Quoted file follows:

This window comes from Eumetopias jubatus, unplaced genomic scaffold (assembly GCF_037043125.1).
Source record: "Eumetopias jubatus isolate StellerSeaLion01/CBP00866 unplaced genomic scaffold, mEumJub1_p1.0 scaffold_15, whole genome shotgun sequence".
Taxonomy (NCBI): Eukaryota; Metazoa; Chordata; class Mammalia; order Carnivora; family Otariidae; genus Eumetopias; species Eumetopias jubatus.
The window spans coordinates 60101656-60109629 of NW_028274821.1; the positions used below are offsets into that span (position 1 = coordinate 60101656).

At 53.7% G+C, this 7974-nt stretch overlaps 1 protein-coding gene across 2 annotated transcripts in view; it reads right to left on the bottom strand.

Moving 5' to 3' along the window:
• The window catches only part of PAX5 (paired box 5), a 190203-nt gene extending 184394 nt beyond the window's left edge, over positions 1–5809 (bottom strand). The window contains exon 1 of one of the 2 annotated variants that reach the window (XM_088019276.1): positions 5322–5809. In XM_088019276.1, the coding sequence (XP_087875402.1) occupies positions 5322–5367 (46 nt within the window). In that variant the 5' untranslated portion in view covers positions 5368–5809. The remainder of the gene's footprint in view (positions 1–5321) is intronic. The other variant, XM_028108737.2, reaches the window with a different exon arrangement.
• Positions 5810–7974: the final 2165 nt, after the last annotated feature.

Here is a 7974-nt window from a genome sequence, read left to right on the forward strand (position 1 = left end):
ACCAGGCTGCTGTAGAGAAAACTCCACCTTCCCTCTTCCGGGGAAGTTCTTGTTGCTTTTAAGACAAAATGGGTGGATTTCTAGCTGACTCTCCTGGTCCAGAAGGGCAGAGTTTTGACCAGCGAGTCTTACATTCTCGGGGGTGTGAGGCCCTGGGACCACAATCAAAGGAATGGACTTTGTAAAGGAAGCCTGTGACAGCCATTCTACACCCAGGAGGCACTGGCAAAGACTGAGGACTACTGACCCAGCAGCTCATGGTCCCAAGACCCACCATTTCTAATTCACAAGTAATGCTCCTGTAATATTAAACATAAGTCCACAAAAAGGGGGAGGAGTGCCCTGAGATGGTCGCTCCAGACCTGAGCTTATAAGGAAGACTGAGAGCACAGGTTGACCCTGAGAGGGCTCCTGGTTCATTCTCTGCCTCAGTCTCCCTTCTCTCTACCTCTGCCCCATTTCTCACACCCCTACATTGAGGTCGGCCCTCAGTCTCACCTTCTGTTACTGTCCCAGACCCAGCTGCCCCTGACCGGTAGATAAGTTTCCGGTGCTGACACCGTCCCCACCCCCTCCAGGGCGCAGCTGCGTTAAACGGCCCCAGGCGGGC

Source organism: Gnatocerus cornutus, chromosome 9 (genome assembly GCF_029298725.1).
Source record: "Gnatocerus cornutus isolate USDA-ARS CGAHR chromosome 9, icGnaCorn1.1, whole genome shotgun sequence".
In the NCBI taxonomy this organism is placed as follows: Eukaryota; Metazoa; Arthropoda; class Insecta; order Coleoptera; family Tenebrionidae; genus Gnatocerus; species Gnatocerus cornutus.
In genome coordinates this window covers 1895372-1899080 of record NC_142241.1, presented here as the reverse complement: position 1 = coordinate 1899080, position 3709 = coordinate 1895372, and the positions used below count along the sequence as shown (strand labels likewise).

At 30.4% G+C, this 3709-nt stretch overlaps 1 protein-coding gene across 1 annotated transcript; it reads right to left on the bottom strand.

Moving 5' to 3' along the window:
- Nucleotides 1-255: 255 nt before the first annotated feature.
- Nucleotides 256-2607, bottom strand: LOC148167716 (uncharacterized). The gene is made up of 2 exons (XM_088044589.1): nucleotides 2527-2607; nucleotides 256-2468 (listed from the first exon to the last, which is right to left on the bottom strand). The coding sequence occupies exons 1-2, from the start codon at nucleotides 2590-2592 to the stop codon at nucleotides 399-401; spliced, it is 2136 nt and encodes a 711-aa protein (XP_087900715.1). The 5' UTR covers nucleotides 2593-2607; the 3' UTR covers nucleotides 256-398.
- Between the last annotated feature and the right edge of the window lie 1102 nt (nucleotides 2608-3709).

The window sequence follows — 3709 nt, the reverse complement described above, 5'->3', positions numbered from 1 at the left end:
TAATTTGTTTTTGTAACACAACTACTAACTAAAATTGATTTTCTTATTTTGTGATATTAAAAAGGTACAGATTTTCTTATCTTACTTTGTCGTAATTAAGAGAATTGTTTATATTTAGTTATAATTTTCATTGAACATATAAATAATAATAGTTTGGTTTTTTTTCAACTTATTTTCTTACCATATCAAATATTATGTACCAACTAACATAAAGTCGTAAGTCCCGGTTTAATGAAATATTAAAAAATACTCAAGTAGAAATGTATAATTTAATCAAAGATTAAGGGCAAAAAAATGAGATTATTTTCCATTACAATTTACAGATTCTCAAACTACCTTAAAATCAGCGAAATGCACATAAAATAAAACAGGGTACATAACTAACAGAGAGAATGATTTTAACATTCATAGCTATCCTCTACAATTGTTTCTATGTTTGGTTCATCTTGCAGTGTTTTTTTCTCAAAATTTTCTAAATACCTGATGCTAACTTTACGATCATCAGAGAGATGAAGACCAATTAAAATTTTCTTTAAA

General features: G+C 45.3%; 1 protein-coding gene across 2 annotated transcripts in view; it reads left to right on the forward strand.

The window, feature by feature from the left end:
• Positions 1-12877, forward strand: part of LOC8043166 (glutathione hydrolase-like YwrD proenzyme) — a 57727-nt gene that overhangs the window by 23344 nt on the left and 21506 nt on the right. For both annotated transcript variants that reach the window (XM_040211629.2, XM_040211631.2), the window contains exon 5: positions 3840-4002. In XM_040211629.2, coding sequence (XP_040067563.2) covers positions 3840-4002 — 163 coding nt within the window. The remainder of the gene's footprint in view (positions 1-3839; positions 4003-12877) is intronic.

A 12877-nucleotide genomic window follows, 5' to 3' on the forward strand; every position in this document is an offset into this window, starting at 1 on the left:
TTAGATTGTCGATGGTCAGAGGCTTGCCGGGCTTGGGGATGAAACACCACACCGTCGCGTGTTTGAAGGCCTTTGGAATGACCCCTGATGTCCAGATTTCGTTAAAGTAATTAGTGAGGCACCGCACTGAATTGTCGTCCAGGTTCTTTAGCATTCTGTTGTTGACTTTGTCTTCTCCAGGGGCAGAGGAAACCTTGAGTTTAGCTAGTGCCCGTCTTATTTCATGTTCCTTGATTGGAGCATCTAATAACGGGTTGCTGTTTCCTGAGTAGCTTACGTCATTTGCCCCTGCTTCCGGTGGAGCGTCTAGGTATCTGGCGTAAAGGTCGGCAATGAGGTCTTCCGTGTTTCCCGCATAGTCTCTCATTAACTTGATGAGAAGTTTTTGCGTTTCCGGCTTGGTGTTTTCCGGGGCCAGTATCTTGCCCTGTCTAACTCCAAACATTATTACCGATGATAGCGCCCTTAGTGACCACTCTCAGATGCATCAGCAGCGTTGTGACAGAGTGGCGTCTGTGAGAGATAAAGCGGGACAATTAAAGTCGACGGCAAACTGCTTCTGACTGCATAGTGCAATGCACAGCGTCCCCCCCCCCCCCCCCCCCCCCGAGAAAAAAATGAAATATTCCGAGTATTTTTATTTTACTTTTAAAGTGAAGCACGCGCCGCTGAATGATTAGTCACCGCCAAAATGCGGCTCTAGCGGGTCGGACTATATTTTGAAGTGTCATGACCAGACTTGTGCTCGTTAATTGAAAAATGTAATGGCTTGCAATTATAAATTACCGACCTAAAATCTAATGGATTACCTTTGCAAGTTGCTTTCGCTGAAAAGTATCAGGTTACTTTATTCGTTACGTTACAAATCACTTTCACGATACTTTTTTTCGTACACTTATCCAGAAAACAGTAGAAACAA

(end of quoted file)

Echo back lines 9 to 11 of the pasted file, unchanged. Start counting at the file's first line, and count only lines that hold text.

Here is a 7974-nt window from a genome sequence, read left to right on the forward strand (position 1 = left end):
ACCAGGCTGCTGTAGAGAAAACTCCACCTTCCCTCTTCCGGGGAAGTTCTTGTTGCTTTTAAGACAAAATGGGTGGATTTCTAGCTGACTCTCCTGGTCCAGAAGGGCAGAGTTTTGACCAGCGAGTCTTACATTCTCGGGGGTGTGAGGCCCTGGGACCACAATCAAAGGAATGGACTTTGTAAAGGAAGCCTGTGACAGCCATTCTACACCCAGGAGGCACTGGCAAAGACTGAGGACTACTGACCCAGCAGCTCATGGTCCCAAGACCCACCATTTCTAATTCACAAGTAATGCTCCTGTAATATTAAACATAAGTCCACAAAAAGGGGGAGGAGTGCCCTGAGATGGTCGCTCCAGACCTGAGCTTATAAGGAAGACTGAGAGCACAGGTTGACCCTGAGAGGGCTCCTGGTTCATTCTCTGCCTCAGTCTCCCTTCTCTCTACCTCTGCCCCATTTCTCACACCCCTACATTGAGGTCGGCCCTCAGTCTCACCTTCTGTTACTGTCCCAGACCCAGCTGCCCCTGACCGGTAGATAAGTTTCCGGTGCTGACACCGTCCCCACCCCCTCCAGGGCGCAGCTGCGTTAAACGGCCCCAGGCGGGC

Source organism: Gnatocerus cornutus, chromosome 9 (genome assembly GCF_029298725.1).